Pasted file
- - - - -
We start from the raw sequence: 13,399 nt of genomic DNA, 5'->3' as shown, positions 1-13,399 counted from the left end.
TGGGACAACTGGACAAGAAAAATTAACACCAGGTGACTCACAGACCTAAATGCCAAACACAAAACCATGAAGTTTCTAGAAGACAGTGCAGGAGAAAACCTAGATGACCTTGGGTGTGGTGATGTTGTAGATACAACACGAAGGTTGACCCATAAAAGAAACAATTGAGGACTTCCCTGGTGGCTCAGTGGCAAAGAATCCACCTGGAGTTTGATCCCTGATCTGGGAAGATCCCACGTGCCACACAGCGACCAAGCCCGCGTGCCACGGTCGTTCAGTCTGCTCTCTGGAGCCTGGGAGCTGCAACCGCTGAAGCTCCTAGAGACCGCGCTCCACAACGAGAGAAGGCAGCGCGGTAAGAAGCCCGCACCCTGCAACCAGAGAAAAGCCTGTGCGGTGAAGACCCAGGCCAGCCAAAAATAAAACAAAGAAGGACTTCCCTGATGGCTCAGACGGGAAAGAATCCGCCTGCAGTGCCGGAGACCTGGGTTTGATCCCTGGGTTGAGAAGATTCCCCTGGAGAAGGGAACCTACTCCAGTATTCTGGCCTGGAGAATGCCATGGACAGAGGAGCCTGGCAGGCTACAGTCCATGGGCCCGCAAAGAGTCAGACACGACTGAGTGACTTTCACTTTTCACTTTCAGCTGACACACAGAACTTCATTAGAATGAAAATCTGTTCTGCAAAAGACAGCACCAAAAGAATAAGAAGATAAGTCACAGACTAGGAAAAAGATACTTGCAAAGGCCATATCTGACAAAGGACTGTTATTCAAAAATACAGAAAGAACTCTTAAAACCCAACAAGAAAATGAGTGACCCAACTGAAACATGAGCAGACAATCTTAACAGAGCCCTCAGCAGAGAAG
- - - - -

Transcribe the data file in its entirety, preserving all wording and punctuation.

We start from the raw sequence: 13,399 nt of genomic DNA, 5'->3' as shown, positions 1-13,399 counted from the left end.
TGGGACAACTGGACAAGAAAAATTAACACCAGGTGACTCACAGACCTAAATGCCAAACACAAAACCATGAAGTTTCTAGAAGACAGTGCAGGAGAAAACCTAGATGACCTTGGGTGTGGTGATGTTGTAGATACAACACGAAGGTTGACCCATAAAAGAAACAATTGAGGACTTCCCTGGTGGCTCAGTGGCAAAGAATCCACCTGGAGTTTGATCCCTGATCTGGGAAGATCCCACGTGCCACACAGCGACCAAGCCCGCGTGCCACGGTCGTTCAGTCTGCTCTCTGGAGCCTGGGAGCTGCAACCGCTGAAGCTCCTAGAGACCGCGCTCCACAACGAGAGAAGGCAGCGCGGTAAGAAGCCCGCACCCTGCAACCAGAGAAAAGCCTGTGCGGTGAAGACCCAGGCCAGCCAAAAATAAAACAAAGAAGGACTTCCCTGATGGCTCAGACGGGAAAGAATCCGCCTGCAGTGCCGGAGACCTGGGTTTGATCCCTGGGTTGAGAAGATTCCCCTGGAGAAGGGAACCTACTCCAGTATTCTGGCCTGGAGAATGCCATGGACAGAGGAGCCTGGCAGGCTACAGTCCATGGGCCCGCAAAGAGTCAGACACGACTGAGTGACTTTCACTTTTCACTTTCAGCTGACACACAGAACTTCATTAGAATGAAAATCTGTTCTGCAAAAGACAGCACCAAAAGAATAAGAAGATAAGTCACAGACTAGGAAAAAGATACTTGCAAAGGCCATATCTGACAAAGGACTGTTATTCAAAAATACAGAAAGAACTCTTAAAACCCAACAAGAAAATGAGTGACCCAACTGAAACATGAGCAGACAATCTTAACAGAGCCCTCAGCAGAGAAG